or Nous voulons vraiment arriver.  Can someone clarify this for me.

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OkezieA1Kwiziq community member

en avance means 'In advance' according to google translate. Am I missing someting?

Asked 9 months ago
CécileKwiziq team memberCorrect answer

Hi Okezie,

It depends on the context ...

This question was about how to say- late, early, on time. In this context you cannot say in advance.

En avance can actually mean: early, ahead of time, and in advance 

For instance, 

Nous prenons les paiements en avance = We take payments in advance

Les réservations doivent être faites en avance = Bookings have to be made in advance

Hope this helps!

en avance means 'In advance' according to google translate. Am I missing someting?

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BrendaC1Kwiziq community member

Whjat is wrong with saying "de bonne heure" for 'early'?

Asked 1 year ago
CécileKwiziq team memberCorrect answer

Hi Brenda,

There's nothing wrong about the expression 'de bonne heure' for early but it is used slightly differently.

The lesson refers to a specific time and you can be 'en avance'à l'heure , ou 'en retard'. So the train expected at 13 42 will be any of these.

You would use 'de bonne heure' when you mean 'tôt' and the sense of earliness is less precise in my opinion.

Nous sommes partis de bonne heure ce matin pour éviter la circulation. (We left early this morning to avoid the traffic.) 

Essaie de rentrer de bonne heure ce soir! (Try to come home early tonight !)

Hope this helps!

Whjat is wrong with saying "de bonne heure" for 'early'?

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SherryC1Kwiziq Q&A regular contributor

Are "à temps" and "à l'heure" not interchangeable?

Bonjour. I used the first one in a quiz to fill in the blank, and it was marked wrong: "Étais-tu ________ (à temps) pour ton rendez-vous? Were you on time for your appointment?" But à temps was used in another quiz: "Il court ________ (pour) arriver au travail à temps. He runs [in order] to get to work on time."
Asked 1 year ago
GruffKwiziq team member
Hi Sherry - that's a great question. The distinction between "à temps" and "à l'heure" is very much like the nuance between "in time" vs "on time" in English. So, depending on the context, they can be interchangeable, but if you want to get across something happening in advance of some deadline or event then use "à temps" (in time), whereas if you want to talk about something happening punctually with respect to a specific time then use "à l'heure" (on time). The wording in English is never going to be so clear cut, but it helps convey the nuances in the two meanings. Hope that helps!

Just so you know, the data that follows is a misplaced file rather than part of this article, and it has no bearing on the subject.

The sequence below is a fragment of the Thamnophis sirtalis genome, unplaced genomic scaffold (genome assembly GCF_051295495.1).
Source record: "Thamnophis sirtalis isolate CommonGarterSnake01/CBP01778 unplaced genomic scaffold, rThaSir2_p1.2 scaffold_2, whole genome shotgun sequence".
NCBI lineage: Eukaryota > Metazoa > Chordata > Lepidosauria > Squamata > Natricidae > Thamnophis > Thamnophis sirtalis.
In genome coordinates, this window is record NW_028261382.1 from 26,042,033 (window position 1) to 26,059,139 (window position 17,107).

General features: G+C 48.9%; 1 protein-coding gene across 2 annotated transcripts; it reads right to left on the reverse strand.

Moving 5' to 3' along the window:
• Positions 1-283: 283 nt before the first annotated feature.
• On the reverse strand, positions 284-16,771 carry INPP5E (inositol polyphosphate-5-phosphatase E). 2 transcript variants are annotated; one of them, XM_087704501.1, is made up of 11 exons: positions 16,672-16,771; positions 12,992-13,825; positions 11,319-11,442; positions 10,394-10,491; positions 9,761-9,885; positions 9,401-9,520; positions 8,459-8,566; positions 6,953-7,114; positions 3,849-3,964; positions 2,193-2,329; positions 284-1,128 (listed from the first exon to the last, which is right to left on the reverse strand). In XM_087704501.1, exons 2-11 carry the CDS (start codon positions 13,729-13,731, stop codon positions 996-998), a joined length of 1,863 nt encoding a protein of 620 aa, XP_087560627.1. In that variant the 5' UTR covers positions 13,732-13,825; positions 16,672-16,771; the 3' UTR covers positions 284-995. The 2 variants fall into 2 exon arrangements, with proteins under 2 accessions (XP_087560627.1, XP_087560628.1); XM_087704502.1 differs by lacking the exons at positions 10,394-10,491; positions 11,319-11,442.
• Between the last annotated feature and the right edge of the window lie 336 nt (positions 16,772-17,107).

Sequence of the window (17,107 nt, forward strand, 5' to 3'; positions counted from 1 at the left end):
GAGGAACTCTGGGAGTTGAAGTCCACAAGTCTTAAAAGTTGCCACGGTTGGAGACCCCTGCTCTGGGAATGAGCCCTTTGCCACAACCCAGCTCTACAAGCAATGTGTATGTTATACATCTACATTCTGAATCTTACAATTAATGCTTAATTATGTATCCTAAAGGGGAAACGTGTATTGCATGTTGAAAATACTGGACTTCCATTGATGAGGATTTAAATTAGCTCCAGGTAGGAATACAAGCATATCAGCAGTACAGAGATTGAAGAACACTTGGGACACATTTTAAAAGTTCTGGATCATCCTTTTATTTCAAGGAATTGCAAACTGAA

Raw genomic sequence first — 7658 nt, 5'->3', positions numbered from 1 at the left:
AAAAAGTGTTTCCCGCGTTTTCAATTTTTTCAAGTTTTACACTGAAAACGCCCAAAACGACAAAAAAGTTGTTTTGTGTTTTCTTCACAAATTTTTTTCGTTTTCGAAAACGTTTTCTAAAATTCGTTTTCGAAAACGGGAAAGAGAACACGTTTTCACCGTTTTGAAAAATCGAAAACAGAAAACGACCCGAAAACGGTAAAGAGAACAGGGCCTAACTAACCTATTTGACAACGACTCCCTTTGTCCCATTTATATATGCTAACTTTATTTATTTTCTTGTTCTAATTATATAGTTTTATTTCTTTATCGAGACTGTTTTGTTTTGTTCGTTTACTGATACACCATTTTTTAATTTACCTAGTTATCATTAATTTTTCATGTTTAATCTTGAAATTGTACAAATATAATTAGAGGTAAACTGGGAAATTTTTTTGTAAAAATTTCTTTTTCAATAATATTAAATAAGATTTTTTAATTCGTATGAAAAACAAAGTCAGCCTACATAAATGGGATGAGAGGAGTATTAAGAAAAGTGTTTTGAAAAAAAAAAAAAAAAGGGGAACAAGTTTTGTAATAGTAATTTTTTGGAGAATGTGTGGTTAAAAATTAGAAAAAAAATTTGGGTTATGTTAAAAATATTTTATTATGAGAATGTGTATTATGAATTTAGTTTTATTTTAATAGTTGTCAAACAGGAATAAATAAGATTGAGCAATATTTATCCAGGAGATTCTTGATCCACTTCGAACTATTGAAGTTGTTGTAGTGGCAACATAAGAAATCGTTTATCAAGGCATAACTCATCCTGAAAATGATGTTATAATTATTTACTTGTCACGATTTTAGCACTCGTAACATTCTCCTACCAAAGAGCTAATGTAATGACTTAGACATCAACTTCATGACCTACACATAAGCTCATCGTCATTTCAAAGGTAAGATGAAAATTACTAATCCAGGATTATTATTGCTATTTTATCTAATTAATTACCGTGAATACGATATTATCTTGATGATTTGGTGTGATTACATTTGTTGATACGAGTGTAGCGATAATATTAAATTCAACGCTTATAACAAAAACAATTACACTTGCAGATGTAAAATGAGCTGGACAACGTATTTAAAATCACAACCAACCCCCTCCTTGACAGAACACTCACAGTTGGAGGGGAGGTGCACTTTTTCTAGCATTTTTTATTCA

SherryC1Kwiziq Q&A regular contributor
It does help. Merci, Gruff!

Are "à temps" and "à l'heure" not interchangeable?

Bonjour. I used the first one in a quiz to fill in the blank, and it was marked wrong: "Étais-tu ________ (à temps) pour ton rendez-vous? Were you on time for your appointment?" But à temps was used in another quiz: "Il court ________ (pour) arriver au travail à temps. He runs [in order] to get to work on time."

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JenniferC1Kwiziq Q&A regular contributor

My brother arrived late this morning, tard or en retard?

If the brother arrives late in the morning as apposed to being late is it still en retard or can it be tard?
Asked 2 years ago
JenniferC1Kwiziq Q&A regular contributor
Noticed Nimn's question afer posting but still am not sure why it cannot be Mon frère est arrivé tard (as opposed to en retard) ce matin. He's not late for the appointment just late in the morning? Can tard not be seen as an adjective?
AurélieKwiziq team member
Bonjour Jennifer !

Yes I agree that in the absence of context, both tard and en retard could work in this sentence.

However, seen as we're testing specifically en retard here, I've therefore removed and updated this question to give it a clear context :)

Thank you very much for pointing this out !
Merci et à bientôt !

My brother arrived late this morning, tard or en retard?